I wish Molly Ivins was still alive so that we could hear the full force of her wicked wit being unleashed upon Donald Trump and his minions.
Ivins, a renowned journalist with a career spanning from the late 1960s to her death of cancer in 2007, is the subject of the new film “Raise Hell: The Life and Times of Molly Ivins.” At the height of her career, her column was syndicated at 400 newspapers across the country. She was also the author of multiple best-selling books and a three-time finalist for the Pulitzer Prize.
And she was riotously funny.
She targeted her wit at those who most deserved to be criticized, those with a lot of power and perhaps not a lot of sense or compassion.
“She aimed at the right people,” says MSNBC’s Rachel Maddow in the film.
While she was most well-known for her commentary on Republican politicians, especially George W. Bush, whom she often said she “accidentally became an authority” on, she also didn’t hesitate to call out Democrats when they didn’t live up to her populist, progressive values.
For example, she (and many other progressives) disagreed with President Bill Clinton’s legislation cutting assistance for needy families. She was so upset, she didn’t vote in the 1996 presidential election, refusing to vote for Clinton, and of course would not vote for the Republican candidate, Senator Bob Dole.
Ivins shrewdly observed that the political spectrum in the United States of America runs not from left to right, but from top to bottom.
Indeed, the title of one of her eleven books was “You Got to Dance With Them What Brung You,” referring to politicians being beholden to their big-money donors. She argued that there was a need to “fix the system so that there’s no one for legislators to dance with but us, because we’re the ones that brung ’em.”
She was somewhat prophetic in this sense, seeing how things were and recognizing the need to address it.
Instead, things have gotten even worse since the time of her statements, with the Supreme Court’s decision in the
Citizens Corporations United case opening up the doors to even more money in politics than there was before.
Dan Rather, respected CBS broadcast journalist, points out in the film that “Ivins threatened the narrative” that politicians wanted.
Rather also discusses Ivins’ legacy. “How many legendary print journalists are there?” he notes. “Molly is on the top of that list.”
Ivins was born and raised in Texas, and spent part of her early career covering the Texas state legislature in Austin, Texas.
“Texas has always been the national laboratory for bad government. I mean, if you want to see a bad idea tried, we’ve tried it,” she said. When George W. Bush was elected, she knew that the themes of Texas politics — “anti-intellectualism, religiosity, and machismo” — would become hallmarks of national politics. ’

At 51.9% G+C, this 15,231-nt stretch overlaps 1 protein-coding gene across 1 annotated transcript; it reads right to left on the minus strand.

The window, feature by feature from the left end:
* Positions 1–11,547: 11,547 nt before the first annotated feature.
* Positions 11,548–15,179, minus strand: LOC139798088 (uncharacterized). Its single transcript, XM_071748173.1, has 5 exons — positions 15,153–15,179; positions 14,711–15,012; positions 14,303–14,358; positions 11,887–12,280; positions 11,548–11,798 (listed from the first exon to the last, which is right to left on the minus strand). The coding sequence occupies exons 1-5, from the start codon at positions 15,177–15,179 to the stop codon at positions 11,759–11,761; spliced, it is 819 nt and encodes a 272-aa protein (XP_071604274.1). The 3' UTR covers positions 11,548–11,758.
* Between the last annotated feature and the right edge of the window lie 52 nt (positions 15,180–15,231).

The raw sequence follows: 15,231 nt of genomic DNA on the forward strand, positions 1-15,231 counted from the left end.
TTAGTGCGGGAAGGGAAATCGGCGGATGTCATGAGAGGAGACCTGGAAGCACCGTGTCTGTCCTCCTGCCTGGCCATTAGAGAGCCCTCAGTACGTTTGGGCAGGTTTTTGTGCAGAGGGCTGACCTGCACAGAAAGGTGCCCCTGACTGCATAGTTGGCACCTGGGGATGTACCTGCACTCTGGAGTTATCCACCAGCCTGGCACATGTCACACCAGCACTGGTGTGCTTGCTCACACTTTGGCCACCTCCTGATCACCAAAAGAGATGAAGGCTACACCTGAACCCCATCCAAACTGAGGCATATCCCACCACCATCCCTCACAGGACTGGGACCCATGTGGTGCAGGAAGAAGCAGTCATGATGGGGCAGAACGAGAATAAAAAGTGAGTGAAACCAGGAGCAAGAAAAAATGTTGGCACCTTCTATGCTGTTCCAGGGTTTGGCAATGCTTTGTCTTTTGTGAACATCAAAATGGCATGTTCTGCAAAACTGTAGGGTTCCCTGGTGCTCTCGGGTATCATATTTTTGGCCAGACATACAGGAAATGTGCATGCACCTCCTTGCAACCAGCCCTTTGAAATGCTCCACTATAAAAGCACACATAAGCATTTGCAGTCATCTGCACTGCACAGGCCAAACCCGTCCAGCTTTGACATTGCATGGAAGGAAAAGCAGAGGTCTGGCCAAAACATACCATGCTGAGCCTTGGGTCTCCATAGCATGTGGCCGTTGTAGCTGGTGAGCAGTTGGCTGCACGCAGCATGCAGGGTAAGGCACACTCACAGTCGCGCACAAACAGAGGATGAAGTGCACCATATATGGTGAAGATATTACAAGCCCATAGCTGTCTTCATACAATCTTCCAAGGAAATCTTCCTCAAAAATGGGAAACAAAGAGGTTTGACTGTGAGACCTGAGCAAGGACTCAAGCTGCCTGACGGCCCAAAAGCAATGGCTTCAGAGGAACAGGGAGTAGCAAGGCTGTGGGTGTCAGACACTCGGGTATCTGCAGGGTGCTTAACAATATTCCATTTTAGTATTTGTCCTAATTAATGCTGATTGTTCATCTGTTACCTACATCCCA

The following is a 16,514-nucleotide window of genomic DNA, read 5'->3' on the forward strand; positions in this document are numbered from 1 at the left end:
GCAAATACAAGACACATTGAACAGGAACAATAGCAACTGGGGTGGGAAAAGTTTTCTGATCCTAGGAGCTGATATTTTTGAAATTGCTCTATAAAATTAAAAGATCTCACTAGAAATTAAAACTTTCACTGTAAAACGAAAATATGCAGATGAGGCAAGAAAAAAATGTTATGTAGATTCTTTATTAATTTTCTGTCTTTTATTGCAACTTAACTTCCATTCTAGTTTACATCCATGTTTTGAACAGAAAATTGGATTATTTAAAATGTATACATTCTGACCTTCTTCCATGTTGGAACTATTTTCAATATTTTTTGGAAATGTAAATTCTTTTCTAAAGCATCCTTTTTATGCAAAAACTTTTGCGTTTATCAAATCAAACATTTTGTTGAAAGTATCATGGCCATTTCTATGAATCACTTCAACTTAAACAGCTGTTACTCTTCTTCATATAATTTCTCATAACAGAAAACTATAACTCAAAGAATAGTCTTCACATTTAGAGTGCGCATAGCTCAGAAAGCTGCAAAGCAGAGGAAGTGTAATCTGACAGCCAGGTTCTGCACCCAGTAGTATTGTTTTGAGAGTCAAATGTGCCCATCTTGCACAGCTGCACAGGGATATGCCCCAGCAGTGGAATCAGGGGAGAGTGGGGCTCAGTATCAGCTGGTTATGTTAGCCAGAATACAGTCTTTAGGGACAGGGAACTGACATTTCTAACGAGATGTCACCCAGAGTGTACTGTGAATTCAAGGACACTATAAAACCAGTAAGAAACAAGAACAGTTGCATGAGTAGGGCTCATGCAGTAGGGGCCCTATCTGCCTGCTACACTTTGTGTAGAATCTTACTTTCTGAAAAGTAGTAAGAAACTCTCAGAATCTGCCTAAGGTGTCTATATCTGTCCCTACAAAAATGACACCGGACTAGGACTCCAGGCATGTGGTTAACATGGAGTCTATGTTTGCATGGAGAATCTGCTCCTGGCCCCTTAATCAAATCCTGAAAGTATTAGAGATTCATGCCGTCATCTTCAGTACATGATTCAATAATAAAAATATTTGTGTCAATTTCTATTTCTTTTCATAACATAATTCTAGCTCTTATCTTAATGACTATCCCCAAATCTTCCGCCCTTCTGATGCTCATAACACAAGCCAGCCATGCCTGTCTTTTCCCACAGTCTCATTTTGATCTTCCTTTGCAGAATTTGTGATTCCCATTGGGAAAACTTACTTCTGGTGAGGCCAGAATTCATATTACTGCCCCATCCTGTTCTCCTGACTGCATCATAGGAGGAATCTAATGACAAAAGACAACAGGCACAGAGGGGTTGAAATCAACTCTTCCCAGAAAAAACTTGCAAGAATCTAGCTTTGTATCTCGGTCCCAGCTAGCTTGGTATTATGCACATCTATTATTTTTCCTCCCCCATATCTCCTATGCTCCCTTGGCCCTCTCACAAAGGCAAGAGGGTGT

Once again, she was unfortunately correct in her predictions.
“Next time I tell you someone from Texas should not be President of the United States, please pay attention,” she wrote in a 2001 column and repeated in subsequent speeches.
After the terrorist attacks of September 11th, 2001, being a critic of Bush became a more precarious proposition, but Ivins stuck to her ideals.
She was one of the first and most sustaining voices in the media to question the invasions of Iraq and Afghanistan. “Good thing we won the war, because the peace sure looks like a quagmire,” she wrote in October 2003.
Once again, her insights were prophetic.
Though Bush would memorably stand in front of a “Mission Accomplished” sign on an aircraft carrier in May of that year, the occupation of Afghanistan continues. Meanwhile, United States troops went back to Iraq from 2014 to 2017 to fight the rise of the Islamic State group, after having first left the country in 2011.
Ivins was a critical voice for many years, one that has been greatly missed, especially as many of the biggest media companies and voices have been failing in one of their critical functions: to question and analyze the information they receive, not just repeat the messages of candidates and public officials.
Ivins is no longer with us, but hopefully “Raise Hell” will inspire more people to become the type of journalists that our society so desperately needs right now. I left the film reinvigorated for the on-going fight against the Trump regime, but also thoroughly entertained from Ivins’ humor and clever turns-of-phrase.
“Raise Hell” is currently showing at the SIFF Cinema Uptown in Seattle, and also at the Barnyard Cinema in Winthrop, Washington.
Unfortunately, it is not currently screening anywhere in Oregon or Idaho.
As Ivins was a vocal First Amendment advocate, a portion of all ticket proceeds will go to the American Civil Liberties Union (ACLU).